WE’VE GOT A FUZZBOX AND WE’RE GOING TO USE IT: “RULES AND REGULATIONS EP” (1986)

ETCHY AND SCRATCHY

For their debut EP, shambolic girl quartet We’ve Got a Fuzzbox and We’re Gonna Use It (later just Fuzzbox) released an 12” etched disc for indie label Vindaloo.

The nicest thing about it wasn’t the yelpy music but the etching on the second side: lovingly hand-scratched self-portraits by the girls themselves. Not exactly the shimmering laser cut etched discs put out by Split Enz in 1980, but you could literally feel the pain of compass on plastic.

ABBA:   “ABBA GOLD” (1992)

MONEY MONEY MONEY

Such has been the impact of Abba Gold since its initial release in 1992 that it has become almost a franchise of its own.

Released and re-released in a wide range of packages - with and without DVDs, with special ‘signature’ covers, ‘Abba Gold’ also has its own sequel (‘More Abba Gold’) and a range of songbooks for many different instruments.  It has spawned an Abba biography with the same name, and the compilation even has Elizabeth Vincentelli’s book and audiobook dedicated to examining the ‘Abba Gold’ phenomenon, giving it a seal of scholarly gravitas.

It has been well noted that during the 1980s, you could barely give Abba LPs away to your granny, so unhip had they become.   So, when the time seemed right for a reappraisal in 1992, parts of the group’s history were airbrushed away to put the focus squarely on the classic music.  No photos of too-tight jumpsuits or oversized t-shirts with pictures of cats on them.  Just the odd photo of the band looking far more serious than most people remember them from the seventies and that iconic reverse-B logo, embellished with the small graphic crown that has become the symbol for the Gold franchise.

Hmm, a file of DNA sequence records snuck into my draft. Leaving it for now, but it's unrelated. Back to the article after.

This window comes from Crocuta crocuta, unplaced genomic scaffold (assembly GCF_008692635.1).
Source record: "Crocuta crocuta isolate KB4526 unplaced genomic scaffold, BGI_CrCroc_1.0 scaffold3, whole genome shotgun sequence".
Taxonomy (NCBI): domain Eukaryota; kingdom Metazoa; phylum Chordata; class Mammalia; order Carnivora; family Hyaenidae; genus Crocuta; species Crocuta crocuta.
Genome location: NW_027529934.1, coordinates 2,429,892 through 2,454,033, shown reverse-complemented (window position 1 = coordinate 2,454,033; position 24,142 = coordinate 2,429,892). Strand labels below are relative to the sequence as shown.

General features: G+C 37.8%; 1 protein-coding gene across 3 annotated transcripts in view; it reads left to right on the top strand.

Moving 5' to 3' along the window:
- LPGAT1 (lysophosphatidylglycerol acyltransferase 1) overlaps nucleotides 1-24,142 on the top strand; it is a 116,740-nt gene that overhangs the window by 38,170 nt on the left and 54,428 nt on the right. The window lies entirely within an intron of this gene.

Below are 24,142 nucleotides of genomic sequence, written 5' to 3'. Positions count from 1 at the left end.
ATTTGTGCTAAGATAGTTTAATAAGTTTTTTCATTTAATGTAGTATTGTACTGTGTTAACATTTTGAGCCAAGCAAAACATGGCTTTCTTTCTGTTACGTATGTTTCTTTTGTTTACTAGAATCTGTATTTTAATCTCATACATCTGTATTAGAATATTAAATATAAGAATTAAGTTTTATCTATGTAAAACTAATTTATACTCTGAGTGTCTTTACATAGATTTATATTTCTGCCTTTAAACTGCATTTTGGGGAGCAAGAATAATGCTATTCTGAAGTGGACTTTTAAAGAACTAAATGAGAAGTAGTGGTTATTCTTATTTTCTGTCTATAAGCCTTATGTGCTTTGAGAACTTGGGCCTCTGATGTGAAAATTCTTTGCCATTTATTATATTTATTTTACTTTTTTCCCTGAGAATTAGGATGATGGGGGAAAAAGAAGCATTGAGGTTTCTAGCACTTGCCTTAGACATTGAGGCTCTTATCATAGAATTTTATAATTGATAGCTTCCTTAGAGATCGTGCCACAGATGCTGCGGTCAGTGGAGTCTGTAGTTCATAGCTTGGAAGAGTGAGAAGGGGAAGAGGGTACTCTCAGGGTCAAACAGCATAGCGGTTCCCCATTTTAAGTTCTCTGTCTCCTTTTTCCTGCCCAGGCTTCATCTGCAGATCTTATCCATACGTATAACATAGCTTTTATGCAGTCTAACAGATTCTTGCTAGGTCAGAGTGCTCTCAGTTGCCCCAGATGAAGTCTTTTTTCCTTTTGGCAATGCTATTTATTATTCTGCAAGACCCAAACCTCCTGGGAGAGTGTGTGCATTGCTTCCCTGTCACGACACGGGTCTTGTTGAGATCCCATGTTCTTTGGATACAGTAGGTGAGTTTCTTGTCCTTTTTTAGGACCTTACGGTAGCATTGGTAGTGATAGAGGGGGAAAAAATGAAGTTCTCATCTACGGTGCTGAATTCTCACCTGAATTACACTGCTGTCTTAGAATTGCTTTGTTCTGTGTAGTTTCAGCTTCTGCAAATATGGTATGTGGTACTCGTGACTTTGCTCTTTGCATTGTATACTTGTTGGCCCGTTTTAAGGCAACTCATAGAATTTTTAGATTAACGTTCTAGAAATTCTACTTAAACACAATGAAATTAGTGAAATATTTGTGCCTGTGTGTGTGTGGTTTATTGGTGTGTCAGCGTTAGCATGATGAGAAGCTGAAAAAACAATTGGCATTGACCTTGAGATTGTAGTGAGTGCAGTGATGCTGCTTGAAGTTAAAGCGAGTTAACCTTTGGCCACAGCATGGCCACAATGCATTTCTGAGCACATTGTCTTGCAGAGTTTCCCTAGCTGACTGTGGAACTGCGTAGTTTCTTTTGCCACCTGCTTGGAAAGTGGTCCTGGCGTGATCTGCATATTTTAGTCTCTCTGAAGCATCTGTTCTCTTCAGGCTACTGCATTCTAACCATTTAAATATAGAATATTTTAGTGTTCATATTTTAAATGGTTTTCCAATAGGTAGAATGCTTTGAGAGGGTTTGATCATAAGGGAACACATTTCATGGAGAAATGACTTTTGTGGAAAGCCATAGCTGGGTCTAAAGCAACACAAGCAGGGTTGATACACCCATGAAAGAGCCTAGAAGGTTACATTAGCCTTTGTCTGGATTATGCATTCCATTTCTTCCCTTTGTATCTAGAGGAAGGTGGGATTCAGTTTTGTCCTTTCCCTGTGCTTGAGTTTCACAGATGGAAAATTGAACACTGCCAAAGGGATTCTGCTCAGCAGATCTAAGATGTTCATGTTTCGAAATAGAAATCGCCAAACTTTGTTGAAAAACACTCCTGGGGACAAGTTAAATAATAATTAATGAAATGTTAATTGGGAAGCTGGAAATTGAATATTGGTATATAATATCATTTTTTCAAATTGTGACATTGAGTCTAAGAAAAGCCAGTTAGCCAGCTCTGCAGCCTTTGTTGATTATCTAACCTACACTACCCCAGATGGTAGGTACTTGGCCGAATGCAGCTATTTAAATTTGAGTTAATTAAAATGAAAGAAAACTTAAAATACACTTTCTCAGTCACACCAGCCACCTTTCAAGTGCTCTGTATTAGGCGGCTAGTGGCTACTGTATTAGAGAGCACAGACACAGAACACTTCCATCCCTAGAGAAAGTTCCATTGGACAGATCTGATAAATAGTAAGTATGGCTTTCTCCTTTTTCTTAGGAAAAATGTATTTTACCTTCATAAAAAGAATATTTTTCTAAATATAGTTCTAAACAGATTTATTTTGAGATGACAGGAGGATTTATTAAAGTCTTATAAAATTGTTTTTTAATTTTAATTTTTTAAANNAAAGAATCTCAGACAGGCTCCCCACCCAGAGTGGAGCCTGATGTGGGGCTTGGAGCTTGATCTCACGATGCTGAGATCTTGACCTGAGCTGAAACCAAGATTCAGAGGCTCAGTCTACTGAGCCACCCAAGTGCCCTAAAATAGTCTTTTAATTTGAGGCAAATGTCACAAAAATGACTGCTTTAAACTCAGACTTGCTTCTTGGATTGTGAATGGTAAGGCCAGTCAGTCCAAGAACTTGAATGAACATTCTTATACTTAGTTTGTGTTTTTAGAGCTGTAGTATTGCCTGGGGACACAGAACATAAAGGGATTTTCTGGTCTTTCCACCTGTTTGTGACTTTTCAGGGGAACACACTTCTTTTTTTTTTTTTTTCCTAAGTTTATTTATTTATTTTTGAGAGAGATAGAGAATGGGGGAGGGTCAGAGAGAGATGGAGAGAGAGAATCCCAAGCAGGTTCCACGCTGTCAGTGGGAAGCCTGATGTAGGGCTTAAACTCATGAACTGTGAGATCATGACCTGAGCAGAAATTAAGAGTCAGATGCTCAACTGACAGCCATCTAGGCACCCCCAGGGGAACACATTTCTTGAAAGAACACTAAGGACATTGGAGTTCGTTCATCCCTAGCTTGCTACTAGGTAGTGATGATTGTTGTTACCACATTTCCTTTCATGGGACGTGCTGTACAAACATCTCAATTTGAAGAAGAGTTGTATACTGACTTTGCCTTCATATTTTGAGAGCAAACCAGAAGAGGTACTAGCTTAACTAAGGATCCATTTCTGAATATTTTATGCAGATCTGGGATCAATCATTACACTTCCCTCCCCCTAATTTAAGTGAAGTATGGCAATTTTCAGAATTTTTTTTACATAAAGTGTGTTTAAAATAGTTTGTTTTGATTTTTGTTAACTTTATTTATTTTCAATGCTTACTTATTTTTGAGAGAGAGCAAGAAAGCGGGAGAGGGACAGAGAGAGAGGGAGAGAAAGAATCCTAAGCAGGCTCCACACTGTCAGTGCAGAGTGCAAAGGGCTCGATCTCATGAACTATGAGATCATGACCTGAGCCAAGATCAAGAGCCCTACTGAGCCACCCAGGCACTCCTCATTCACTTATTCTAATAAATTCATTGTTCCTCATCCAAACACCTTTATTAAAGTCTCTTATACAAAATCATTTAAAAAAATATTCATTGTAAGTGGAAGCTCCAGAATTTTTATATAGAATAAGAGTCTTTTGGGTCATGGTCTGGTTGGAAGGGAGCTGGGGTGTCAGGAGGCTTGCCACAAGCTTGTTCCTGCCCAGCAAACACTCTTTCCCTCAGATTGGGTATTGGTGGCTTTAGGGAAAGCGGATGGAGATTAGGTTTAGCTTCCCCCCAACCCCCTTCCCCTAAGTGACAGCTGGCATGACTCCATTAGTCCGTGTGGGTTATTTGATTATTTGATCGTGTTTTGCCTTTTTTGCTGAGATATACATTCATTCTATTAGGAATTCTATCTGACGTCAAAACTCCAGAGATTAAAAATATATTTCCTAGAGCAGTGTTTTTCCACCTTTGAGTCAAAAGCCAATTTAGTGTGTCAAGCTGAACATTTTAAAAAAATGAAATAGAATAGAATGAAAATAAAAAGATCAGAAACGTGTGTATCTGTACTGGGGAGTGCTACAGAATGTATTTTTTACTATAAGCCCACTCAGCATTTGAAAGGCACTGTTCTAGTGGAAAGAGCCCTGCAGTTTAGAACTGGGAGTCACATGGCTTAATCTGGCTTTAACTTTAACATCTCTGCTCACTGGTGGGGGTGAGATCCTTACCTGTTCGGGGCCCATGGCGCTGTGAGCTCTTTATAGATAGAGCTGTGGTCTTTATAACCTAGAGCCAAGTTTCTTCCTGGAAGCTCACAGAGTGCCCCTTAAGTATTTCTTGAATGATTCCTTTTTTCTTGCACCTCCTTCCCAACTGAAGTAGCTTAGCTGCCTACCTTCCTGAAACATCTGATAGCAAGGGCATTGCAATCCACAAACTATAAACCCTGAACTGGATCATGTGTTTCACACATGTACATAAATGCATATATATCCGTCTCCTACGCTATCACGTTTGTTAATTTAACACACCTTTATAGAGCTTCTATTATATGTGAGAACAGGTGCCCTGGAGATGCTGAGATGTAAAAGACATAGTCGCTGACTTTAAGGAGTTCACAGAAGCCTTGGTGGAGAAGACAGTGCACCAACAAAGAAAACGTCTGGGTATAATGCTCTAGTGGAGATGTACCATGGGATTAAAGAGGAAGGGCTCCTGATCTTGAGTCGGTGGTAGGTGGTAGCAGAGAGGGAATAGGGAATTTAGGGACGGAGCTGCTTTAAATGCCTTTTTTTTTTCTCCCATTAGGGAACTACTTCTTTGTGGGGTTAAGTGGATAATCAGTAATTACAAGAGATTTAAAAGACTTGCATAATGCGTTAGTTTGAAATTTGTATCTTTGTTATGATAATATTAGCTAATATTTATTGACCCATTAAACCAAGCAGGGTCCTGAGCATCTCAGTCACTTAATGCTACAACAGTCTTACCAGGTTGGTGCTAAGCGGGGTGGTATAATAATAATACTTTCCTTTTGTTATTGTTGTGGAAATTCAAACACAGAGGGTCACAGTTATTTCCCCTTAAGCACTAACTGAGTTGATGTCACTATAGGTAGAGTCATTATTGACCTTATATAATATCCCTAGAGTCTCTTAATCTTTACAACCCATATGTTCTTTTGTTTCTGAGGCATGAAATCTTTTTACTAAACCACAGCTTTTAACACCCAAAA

Of course, much of the reason this particular Greatest Hits (already the second biggest seller ever in the UK) has sold quite so many copies and become a worldwide phenomenon is the musical Mamma Mia!  First appearing on the London stage six years after Abba Gold’s initial release, the compilation is effectively the soundtrack to the musical and the film that followed it (you really don’t need Pierce ‘Nightingale’ Brosnan or Julie Walters versions of your favourite songs).

There are other iconic Greatest Hits such as Queen’s and The Eagles’ that have endured along the decades, refusing to be replaced by modern updates.  You have to remember though that Abba Gold’s achievements have happened in a much shorter time frame and it may well go on to be the biggest of all time.

ABBA: “ABBA GOLD” (1992)

MONEY MONEY MONEY

Such has been the impact of Abba Gold since its initial release in 1992 that it has become almost a franchise of its own.

Released and re-released in a wide range of packages - with and without DVDs, with special ‘signature’ covers, ‘Abba Gold’ also has its own sequel (‘More Abba Gold’) and a range of songbooks for many different instruments. It has spawned an Abba biography with the same name, and the compilation even has Elizabeth Vincentelli’s book and audiobook dedicated to examining the ‘Abba Gold’ phenomenon, giving it a seal of scholarly gravitas.

It has been well noted that during the 1980s, you could barely give Abba LPs away to your granny, so unhip had they become. So, when the time seemed right for a reappraisal in 1992, parts of the group’s history were airbrushed away to put the focus squarely on the classic music. No photos of too-tight jumpsuits or oversized t-shirts with pictures of cats on them. Just the odd photo of the band looking far more serious than most people remember them from the seventies and that iconic reverse-B logo, embellished with the small graphic crown that has become the symbol for the Gold franchise.

Of course, much of the reason this particular Greatest Hits (already the second biggest seller ever in the UK) has sold quite so many copies and become a worldwide phenomenon is the musical Mamma Mia! First appearing on the London stage six years after Abba Gold’s initial release, the compilation is effectively the soundtrack to the musical and the film that followed it (you really don’t need Pierce ‘Nightingale’ Brosnan or Julie Walters versions of your favourite songs).

There are other iconic Greatest Hits such as Queen’s and The Eagles’ that have endured along the decades, refusing to be replaced by modern updates. You have to remember though that Abba Gold’s achievements have happened in a much shorter time frame and it may well go on to be the biggest of all time.